Under the Administrative Procedure Act (APA), we set aside a Commission action if it is "arbitrary, capricious, an abuse of discretion, or otherwise not in accordance with law." 5 U.S.C. § 706(2)(A); see, e.g., Ca. Metro Mobile Communications, Inc. v. FCC, 365 F.3d 38, 43 (D.C.Cir.2004) [hereinafter CMMC]. The scope of our APA review, however, is narrow. See Motor Vehicle Mfrs. Ass'n of United States, Inc. v. State Farm Mut. Auto. Ins. Co., 463 U.S. 29, 43, 103 S.Ct. 2856, 2866, 77 L.Ed.2d 443 (1983). "We do not prefer our judgment to that of the Commission and require only that it examine the relevant data and articulate a satisfactory explanation for its action including a rational connection between the facts found and the choice made." CMMC, 365 F.3d at 43 (internal quotation marks omitted).


The Commission gave two reasons for canceling CCI's license rather than allowing its technical modification, neither of which adequately supports its decision. The Commission's simple ipse dixit that CCI's typographical error rendered its license void ab initio does not do it, especially in light of the Commission's practice of correcting, without much ado, typographical errors such as this one.8 The Commission's departure from this practice, with no explanation, renders its void ab initio rationale arbitrary and capricious. See, e.g., Motor Vehicle Mfrs. Ass'n, 463 U.S. at 57, 103 S.Ct. at 2873 ("[A]n agency changing its course must supply a reasoned analysis." (internal quotation marks omitted)).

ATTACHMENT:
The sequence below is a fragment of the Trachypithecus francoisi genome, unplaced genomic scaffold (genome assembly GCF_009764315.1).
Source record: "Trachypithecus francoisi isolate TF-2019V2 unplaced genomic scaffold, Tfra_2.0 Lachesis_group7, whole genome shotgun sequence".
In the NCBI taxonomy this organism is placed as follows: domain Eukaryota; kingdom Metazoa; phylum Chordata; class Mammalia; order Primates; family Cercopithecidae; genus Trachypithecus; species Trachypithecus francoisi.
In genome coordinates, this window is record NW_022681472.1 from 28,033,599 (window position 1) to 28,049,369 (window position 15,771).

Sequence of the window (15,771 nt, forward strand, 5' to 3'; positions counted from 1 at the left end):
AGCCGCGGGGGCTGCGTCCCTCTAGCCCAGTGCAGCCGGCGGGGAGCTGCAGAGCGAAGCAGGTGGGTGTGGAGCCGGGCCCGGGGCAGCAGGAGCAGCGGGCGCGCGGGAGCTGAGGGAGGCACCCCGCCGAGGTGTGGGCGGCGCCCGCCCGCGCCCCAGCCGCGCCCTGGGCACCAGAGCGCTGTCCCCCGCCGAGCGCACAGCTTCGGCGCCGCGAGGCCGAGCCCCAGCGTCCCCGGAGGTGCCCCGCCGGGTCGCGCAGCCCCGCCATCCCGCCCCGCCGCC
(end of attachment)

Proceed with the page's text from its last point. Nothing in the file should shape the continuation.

Moreover, the Commission's void ab initio rationale makes no sense. The license the Commission granted CCI specified Mount Allison as the transmitter site, a fact later confirmed by CCI itself when it notified the Commission that it had built its transmitter and was operating from Mount Allison. For the Commission seven years later to pronounce CCI's license void ab initio because the geographic coordinates provided specify a point in the Pacific Ocean is, politely speaking, unreasonable. The Commission must have known — from CCI's license and CCI's notice — that CCI was operating from a mountain, not the ocean; with minimal effort the Commission staff could have determined the precise location.